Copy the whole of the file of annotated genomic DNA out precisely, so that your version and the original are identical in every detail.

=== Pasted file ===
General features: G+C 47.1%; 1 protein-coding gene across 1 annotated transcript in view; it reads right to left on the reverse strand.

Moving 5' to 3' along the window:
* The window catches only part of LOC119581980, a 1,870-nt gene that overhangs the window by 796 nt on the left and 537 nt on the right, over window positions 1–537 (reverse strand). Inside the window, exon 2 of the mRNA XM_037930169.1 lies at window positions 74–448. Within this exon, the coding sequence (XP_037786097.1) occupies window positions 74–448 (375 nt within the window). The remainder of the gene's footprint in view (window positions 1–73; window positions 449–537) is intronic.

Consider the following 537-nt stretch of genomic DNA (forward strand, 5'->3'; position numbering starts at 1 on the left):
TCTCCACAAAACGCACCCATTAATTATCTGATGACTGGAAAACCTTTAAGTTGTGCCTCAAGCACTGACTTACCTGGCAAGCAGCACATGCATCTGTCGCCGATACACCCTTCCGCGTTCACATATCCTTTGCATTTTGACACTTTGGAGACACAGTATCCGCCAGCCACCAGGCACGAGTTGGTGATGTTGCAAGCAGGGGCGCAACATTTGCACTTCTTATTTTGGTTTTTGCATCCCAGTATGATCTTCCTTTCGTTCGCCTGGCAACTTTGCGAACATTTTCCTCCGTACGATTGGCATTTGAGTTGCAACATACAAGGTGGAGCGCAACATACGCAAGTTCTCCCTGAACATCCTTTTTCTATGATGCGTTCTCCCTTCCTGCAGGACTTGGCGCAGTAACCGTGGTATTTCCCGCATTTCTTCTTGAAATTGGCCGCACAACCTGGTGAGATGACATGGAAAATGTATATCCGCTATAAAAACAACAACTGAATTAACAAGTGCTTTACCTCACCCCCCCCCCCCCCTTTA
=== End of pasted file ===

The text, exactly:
General features: G+C 47.1%; 1 protein-coding gene across 1 annotated transcript in view; it reads right to left on the reverse strand.

Moving 5' to 3' along the window:
* The window catches only part of LOC119581980, a 1,870-nt gene that overhangs the window by 796 nt on the left and 537 nt on the right, over window positions 1–537 (reverse strand). Inside the window, exon 2 of the mRNA XM_037930169.1 lies at window positions 74–448. Within this exon, the coding sequence (XP_037786097.1) occupies window positions 74–448 (375 nt within the window). The remainder of the gene's footprint in view (window positions 1–73; window positions 449–537) is intronic.

Consider the following 537-nt stretch of genomic DNA (forward strand, 5'->3'; position numbering starts at 1 on the left):
TCTCCACAAAACGCACCCATTAATTATCTGATGACTGGAAAACCTTTAAGTTGTGCCTCAAGCACTGACTTACCTGGCAAGCAGCACATGCATCTGTCGCCGATACACCCTTCCGCGTTCACATATCCTTTGCATTTTGACACTTTGGAGACACAGTATCCGCCAGCCACCAGGCACGAGTTGGTGATGTTGCAAGCAGGGGCGCAACATTTGCACTTCTTATTTTGGTTTTTGCATCCCAGTATGATCTTCCTTTCGTTCGCCTGGCAACTTTGCGAACATTTTCCTCCGTACGATTGGCATTTGAGTTGCAACATACAAGGTGGAGCGCAACATACGCAAGTTCTCCCTGAACATCCTTTTTCTATGATGCGTTCTCCCTTCCTGCAGGACTTGGCGCAGTAACCGTGGTATTTCCCGCATTTCTTCTTGAAATTGGCCGCACAACCTGGTGAGATGACATGGAAAATGTATATCCGCTATAAAAACAACAACTGAATTAACAAGTGCTTTACCTCACCCCCCCCCCCCCCTTTA